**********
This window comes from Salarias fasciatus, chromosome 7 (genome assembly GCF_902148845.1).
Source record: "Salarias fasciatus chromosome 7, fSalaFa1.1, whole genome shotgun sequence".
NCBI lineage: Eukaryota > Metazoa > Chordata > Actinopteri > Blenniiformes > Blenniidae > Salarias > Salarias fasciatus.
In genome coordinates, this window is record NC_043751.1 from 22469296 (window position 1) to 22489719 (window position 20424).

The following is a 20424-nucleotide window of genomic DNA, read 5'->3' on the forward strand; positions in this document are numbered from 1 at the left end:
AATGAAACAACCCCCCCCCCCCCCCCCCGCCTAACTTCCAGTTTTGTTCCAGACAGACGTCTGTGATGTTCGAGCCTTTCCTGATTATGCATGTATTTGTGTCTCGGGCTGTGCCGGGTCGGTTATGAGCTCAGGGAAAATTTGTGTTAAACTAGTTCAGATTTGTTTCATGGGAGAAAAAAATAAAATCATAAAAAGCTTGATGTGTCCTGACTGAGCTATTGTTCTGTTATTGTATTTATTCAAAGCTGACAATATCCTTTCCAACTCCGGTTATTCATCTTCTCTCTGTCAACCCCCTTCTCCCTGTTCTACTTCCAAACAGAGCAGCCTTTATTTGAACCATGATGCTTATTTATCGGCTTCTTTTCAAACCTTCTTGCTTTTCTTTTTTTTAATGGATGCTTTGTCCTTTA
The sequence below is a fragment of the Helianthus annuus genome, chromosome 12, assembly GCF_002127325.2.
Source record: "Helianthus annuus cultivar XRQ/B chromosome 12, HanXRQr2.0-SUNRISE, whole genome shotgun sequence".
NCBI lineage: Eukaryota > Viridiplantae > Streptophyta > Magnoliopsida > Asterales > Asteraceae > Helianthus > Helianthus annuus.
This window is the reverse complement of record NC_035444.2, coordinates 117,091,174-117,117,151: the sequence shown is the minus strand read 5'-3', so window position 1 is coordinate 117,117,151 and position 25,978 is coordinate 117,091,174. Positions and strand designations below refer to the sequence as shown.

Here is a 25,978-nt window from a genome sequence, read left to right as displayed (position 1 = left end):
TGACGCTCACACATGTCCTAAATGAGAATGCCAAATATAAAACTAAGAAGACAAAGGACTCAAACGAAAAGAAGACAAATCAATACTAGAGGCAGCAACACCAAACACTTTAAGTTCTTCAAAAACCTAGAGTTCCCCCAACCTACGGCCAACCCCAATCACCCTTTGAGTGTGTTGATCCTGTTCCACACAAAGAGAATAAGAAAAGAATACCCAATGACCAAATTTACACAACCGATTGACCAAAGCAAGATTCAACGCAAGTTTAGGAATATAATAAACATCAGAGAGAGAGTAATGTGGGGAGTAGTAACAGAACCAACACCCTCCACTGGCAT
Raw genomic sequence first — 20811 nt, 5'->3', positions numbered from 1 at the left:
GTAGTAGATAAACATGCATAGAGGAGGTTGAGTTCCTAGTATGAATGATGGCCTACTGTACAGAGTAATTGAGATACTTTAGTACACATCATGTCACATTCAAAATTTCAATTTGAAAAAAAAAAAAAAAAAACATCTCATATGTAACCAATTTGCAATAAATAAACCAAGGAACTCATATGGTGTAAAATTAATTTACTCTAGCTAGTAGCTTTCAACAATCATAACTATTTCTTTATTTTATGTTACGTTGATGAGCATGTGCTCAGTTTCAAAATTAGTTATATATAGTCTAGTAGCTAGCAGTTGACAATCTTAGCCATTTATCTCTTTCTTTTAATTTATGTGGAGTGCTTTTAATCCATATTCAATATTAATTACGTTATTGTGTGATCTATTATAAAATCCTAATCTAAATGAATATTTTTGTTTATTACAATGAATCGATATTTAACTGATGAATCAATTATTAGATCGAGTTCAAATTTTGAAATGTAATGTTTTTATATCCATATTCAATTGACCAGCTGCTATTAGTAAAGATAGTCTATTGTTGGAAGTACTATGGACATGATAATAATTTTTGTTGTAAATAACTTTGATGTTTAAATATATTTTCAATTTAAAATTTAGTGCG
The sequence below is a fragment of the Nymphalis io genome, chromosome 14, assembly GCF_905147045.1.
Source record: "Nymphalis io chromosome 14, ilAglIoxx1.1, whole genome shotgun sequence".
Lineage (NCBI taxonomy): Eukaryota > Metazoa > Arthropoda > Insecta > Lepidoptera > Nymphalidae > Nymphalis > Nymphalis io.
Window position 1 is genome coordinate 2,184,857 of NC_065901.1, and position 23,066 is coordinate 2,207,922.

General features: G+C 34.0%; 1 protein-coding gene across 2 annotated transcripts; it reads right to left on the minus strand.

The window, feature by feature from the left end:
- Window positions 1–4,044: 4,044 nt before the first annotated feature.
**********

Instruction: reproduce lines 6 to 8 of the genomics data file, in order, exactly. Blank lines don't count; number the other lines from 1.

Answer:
AATGAAACAACCCCCCCCCCCCCCCCCCGCCTAACTTCCAGTTTTGTTCCAGACAGACGTCTGTGATGTTCGAGCCTTTCCTGATTATGCATGTATTTGTGTCTCGGGCTGTGCCGGGTCGGTTATGAGCTCAGGGAAAATTTGTGTTAAACTAGTTCAGATTTGTTTCATGGGAGAAAAAAATAAAATCATAAAAAGCTTGATGTGTCCTGACTGAGCTATTGTTCTGTTATTGTATTTATTCAAAGCTGACAATATCCTTTCCAACTCCGGTTATTCATCTTCTCTCTGTCAACCCCCTTCTCCCTGTTCTACTTCCAAACAGAGCAGCCTTTATTTGAACCATGATGCTTATTTATCGGCTTCTTTTCAAACCTTCTTGCTTTTCTTTTTTTTAATGGATGCTTTGTCCTTTA
The sequence below is a fragment of the Helianthus annuus genome, chromosome 12, assembly GCF_002127325.2.
Source record: "Helianthus annuus cultivar XRQ/B chromosome 12, HanXRQr2.0-SUNRISE, whole genome shotgun sequence".